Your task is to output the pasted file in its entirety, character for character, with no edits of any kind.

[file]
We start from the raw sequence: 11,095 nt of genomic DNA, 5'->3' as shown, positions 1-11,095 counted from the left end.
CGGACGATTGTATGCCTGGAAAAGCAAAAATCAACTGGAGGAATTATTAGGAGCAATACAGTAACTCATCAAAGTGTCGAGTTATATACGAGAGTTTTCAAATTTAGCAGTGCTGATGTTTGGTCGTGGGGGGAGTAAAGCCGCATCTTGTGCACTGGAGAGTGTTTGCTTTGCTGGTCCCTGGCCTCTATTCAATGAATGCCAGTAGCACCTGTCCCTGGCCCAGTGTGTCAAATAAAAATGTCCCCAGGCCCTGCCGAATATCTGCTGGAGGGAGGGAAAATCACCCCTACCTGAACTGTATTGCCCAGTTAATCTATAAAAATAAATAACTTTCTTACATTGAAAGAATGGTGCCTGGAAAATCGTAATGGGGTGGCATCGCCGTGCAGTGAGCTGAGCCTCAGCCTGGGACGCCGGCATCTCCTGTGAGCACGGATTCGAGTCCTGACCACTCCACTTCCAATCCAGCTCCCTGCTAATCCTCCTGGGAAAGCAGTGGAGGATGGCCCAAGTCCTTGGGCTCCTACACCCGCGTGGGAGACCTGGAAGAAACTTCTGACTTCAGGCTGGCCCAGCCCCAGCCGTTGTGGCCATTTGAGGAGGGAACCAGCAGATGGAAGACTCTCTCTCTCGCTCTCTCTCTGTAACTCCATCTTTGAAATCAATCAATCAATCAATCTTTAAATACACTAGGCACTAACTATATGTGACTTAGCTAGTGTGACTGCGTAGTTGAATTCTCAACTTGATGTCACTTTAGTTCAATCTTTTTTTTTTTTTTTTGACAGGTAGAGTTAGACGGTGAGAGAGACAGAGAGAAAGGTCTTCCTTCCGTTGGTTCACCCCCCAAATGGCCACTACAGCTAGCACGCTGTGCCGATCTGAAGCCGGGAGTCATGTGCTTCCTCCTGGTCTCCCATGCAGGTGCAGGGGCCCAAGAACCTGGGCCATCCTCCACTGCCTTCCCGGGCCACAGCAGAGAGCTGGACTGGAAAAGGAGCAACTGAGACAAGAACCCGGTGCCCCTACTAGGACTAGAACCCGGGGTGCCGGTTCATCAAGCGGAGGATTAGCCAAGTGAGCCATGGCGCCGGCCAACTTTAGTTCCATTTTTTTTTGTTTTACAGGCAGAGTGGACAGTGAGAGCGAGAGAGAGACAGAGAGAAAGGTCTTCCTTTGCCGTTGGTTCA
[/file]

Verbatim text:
We start from the raw sequence: 11,095 nt of genomic DNA, 5'->3' as shown, positions 1-11,095 counted from the left end.
CGGACGATTGTATGCCTGGAAAAGCAAAAATCAACTGGAGGAATTATTAGGAGCAATACAGTAACTCATCAAAGTGTCGAGTTATATACGAGAGTTTTCAAATTTAGCAGTGCTGATGTTTGGTCGTGGGGGGAGTAAAGCCGCATCTTGTGCACTGGAGAGTGTTTGCTTTGCTGGTCCCTGGCCTCTATTCAATGAATGCCAGTAGCACCTGTCCCTGGCCCAGTGTGTCAAATAAAAATGTCCCCAGGCCCTGCCGAATATCTGCTGGAGGGAGGGAAAATCACCCCTACCTGAACTGTATTGCCCAGTTAATCTATAAAAATAAATAACTTTCTTACATTGAAAGAATGGTGCCTGGAAAATCGTAATGGGGTGGCATCGCCGTGCAGTGAGCTGAGCCTCAGCCTGGGACGCCGGCATCTCCTGTGAGCACGGATTCGAGTCCTGACCACTCCACTTCCAATCCAGCTCCCTGCTAATCCTCCTGGGAAAGCAGTGGAGGATGGCCCAAGTCCTTGGGCTCCTACACCCGCGTGGGAGACCTGGAAGAAACTTCTGACTTCAGGCTGGCCCAGCCCCAGCCGTTGTGGCCATTTGAGGAGGGAACCAGCAGATGGAAGACTCTCTCTCTCGCTCTCTCTCTGTAACTCCATCTTTGAAATCAATCAATCAATCAATCTTTAAATACACTAGGCACTAACTATATGTGACTTAGCTAGTGTGACTGCGTAGTTGAATTCTCAACTTGATGTCACTTTAGTTCAATCTTTTTTTTTTTTTTTTGACAGGTAGAGTTAGACGGTGAGAGAGACAGAGAGAAAGGTCTTCCTTCCGTTGGTTCACCCCCCAAATGGCCACTACAGCTAGCACGCTGTGCCGATCTGAAGCCGGGAGTCATGTGCTTCCTCCTGGTCTCCCATGCAGGTGCAGGGGCCCAAGAACCTGGGCCATCCTCCACTGCCTTCCCGGGCCACAGCAGAGAGCTGGACTGGAAAAGGAGCAACTGAGACAAGAACCCGGTGCCCCTACTAGGACTAGAACCCGGGGTGCCGGTTCATCAAGCGGAGGATTAGCCAAGTGAGCCATGGCGCCGGCCAACTTTAGTTCCATTTTTTTTTGTTTTACAGGCAGAGTGGACAGTGAGAGCGAGAGAGAGACAGAGAGAAAGGTCTTCCTTTGCCGTTGGTTCA